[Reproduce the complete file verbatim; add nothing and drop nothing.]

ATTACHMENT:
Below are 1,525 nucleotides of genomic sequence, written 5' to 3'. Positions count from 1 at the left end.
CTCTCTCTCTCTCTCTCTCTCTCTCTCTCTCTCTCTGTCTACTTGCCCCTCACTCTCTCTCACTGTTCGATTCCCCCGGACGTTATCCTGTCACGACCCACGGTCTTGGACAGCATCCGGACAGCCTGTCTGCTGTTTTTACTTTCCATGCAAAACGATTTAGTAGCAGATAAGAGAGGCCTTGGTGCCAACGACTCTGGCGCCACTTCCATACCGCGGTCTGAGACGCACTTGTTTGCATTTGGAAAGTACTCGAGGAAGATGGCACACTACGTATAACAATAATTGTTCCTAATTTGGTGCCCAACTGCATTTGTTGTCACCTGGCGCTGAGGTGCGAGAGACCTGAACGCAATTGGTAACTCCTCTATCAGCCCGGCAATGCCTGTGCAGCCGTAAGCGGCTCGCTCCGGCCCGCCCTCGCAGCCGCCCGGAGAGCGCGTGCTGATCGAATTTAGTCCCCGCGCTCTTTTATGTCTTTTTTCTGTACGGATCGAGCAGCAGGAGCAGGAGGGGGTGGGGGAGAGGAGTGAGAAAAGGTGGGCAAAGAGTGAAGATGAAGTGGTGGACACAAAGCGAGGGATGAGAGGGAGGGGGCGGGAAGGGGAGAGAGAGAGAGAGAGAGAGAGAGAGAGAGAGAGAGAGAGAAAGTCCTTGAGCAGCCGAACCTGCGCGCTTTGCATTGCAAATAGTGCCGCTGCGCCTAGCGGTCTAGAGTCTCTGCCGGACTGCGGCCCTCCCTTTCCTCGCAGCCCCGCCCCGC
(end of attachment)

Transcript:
Below are 1,525 nucleotides of genomic sequence, written 5' to 3'. Positions count from 1 at the left end.
CTCTCTCTCTCTCTCTCTCTCTCTCTCTCTCTCTCTGTCTACTTGCCCCTCACTCTCTCTCACTGTTCGATTCCCCCGGACGTTATCCTGTCACGACCCACGGTCTTGGACAGCATCCGGACAGCCTGTCTGCTGTTTTTACTTTCCATGCAAAACGATTTAGTAGCAGATAAGAGAGGCCTTGGTGCCAACGACTCTGGCGCCACTTCCATACCGCGGTCTGAGACGCACTTGTTTGCATTTGGAAAGTACTCGAGGAAGATGGCACACTACGTATAACAATAATTGTTCCTAATTTGGTGCCCAACTGCATTTGTTGTCACCTGGCGCTGAGGTGCGAGAGACCTGAACGCAATTGGTAACTCCTCTATCAGCCCGGCAATGCCTGTGCAGCCGTAAGCGGCTCGCTCCGGCCCGCCCTCGCAGCCGCCCGGAGAGCGCGTGCTGATCGAATTTAGTCCCCGCGCTCTTTTATGTCTTTTTTCTGTACGGATCGAGCAGCAGGAGCAGGAGGGGGTGGGGGAGAGGAGTGAGAAAAGGTGGGCAAAGAGTGAAGATGAAGTGGTGGACACAAAGCGAGGGATGAGAGGGAGGGGGCGGGAAGGGGAGAGAGAGAGAGAGAGAGAGAGAGAGAGAGAGAGAGAGAGAAAGTCCTTGAGCAGCCGAACCTGCGCGCTTTGCATTGCAAATAGTGCCGCTGCGCCTAGCGGTCTAGAGTCTCTGCCGGACTGCGGCCCTCCCTTTCCTCGCAGCCCCGCCCCGC